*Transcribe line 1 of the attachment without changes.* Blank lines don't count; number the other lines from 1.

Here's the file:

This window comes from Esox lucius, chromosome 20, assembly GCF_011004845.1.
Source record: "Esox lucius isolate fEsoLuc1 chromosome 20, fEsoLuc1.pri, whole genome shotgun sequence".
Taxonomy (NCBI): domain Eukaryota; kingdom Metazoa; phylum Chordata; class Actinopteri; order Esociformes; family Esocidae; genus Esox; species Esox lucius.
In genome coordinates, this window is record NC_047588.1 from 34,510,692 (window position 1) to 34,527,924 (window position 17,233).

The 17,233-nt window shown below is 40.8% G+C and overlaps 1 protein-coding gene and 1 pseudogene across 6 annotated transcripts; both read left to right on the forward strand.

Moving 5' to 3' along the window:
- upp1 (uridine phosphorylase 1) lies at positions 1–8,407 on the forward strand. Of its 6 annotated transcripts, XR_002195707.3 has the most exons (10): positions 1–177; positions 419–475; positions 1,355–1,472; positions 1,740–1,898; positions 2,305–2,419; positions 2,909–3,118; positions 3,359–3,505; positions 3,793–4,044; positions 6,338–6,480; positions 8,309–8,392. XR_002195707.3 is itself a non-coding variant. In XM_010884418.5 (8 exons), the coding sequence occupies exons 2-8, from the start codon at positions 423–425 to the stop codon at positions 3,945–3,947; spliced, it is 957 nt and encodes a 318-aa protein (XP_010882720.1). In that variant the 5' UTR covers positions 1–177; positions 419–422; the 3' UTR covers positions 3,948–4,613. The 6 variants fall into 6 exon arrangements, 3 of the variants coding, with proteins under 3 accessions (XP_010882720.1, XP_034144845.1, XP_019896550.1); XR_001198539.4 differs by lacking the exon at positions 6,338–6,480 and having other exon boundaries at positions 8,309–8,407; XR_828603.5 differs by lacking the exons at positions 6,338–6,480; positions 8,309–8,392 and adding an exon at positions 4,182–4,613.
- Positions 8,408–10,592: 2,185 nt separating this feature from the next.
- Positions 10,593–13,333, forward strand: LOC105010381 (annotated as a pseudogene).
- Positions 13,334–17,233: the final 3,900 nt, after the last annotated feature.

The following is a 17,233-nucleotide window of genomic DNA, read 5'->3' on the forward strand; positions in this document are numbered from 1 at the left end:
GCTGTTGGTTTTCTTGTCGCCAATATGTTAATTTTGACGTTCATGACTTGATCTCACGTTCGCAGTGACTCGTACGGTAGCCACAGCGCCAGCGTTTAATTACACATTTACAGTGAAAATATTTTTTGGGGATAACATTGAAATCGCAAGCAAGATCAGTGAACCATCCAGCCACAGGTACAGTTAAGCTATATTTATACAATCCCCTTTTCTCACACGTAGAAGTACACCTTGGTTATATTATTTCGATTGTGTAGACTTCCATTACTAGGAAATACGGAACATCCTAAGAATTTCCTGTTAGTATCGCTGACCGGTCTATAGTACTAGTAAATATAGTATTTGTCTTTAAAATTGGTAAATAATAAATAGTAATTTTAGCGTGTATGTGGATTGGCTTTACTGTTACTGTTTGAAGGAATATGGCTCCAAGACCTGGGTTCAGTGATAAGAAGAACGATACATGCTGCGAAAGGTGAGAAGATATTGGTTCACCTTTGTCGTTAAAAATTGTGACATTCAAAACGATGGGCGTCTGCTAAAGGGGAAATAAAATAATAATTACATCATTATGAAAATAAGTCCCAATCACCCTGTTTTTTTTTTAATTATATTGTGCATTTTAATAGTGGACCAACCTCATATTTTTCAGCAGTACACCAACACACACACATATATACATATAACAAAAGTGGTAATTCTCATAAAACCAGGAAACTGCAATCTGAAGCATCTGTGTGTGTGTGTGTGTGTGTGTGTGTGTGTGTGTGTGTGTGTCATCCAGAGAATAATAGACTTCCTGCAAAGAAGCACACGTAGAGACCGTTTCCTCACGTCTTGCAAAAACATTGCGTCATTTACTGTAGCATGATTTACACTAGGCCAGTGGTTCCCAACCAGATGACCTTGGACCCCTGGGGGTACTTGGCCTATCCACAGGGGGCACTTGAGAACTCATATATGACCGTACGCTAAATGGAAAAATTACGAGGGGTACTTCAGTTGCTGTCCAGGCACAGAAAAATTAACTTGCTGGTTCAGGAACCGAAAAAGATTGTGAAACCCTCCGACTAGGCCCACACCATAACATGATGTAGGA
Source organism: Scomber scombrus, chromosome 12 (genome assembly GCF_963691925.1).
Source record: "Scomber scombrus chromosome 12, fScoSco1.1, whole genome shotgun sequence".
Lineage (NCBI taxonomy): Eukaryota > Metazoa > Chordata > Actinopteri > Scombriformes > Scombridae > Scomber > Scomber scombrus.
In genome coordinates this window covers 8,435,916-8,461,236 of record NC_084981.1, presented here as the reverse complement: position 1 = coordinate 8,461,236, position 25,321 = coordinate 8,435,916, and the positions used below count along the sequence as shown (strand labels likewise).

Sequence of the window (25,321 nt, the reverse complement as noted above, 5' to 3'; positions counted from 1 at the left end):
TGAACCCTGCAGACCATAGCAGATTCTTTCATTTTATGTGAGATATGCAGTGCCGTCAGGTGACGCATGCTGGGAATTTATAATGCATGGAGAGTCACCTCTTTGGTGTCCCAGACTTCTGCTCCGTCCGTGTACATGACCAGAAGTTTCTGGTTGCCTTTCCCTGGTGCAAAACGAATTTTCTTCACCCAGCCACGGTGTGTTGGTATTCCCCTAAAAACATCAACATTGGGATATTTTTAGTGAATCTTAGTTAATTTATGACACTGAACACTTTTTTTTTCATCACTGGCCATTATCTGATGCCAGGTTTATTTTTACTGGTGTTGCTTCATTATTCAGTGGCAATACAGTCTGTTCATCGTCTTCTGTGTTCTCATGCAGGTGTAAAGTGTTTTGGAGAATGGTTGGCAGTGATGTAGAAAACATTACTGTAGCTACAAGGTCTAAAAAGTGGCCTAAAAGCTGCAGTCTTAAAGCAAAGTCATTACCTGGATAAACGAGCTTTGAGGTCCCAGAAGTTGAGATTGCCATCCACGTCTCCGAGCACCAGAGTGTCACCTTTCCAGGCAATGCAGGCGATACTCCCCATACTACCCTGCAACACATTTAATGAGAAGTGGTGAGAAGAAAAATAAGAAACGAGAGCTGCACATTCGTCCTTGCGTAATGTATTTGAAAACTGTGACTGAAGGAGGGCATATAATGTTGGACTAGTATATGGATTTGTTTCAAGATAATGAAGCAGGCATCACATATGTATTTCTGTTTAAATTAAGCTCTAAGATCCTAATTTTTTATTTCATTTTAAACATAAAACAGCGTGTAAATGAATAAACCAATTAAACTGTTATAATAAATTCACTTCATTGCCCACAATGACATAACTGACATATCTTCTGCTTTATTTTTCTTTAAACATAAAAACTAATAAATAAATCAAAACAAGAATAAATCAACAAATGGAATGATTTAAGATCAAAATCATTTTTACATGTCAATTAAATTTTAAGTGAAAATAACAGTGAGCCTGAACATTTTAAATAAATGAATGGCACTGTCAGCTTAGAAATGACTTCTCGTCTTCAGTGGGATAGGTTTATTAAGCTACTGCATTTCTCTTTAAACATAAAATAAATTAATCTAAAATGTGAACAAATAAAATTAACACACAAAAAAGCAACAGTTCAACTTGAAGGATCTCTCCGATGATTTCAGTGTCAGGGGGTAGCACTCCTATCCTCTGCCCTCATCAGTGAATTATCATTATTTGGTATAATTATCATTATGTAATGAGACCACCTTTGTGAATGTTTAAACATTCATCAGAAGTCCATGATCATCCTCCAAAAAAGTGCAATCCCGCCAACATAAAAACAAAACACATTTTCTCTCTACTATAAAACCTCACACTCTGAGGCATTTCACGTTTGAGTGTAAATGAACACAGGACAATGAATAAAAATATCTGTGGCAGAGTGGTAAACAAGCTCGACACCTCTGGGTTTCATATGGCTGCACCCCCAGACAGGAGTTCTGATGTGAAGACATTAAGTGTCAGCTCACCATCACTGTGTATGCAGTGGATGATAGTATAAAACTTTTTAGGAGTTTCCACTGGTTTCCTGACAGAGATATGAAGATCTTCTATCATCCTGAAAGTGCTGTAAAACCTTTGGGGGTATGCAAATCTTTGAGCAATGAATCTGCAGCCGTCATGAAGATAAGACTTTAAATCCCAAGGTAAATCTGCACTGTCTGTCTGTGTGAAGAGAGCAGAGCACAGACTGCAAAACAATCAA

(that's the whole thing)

This window comes from Esox lucius, chromosome 20, assembly GCF_011004845.1.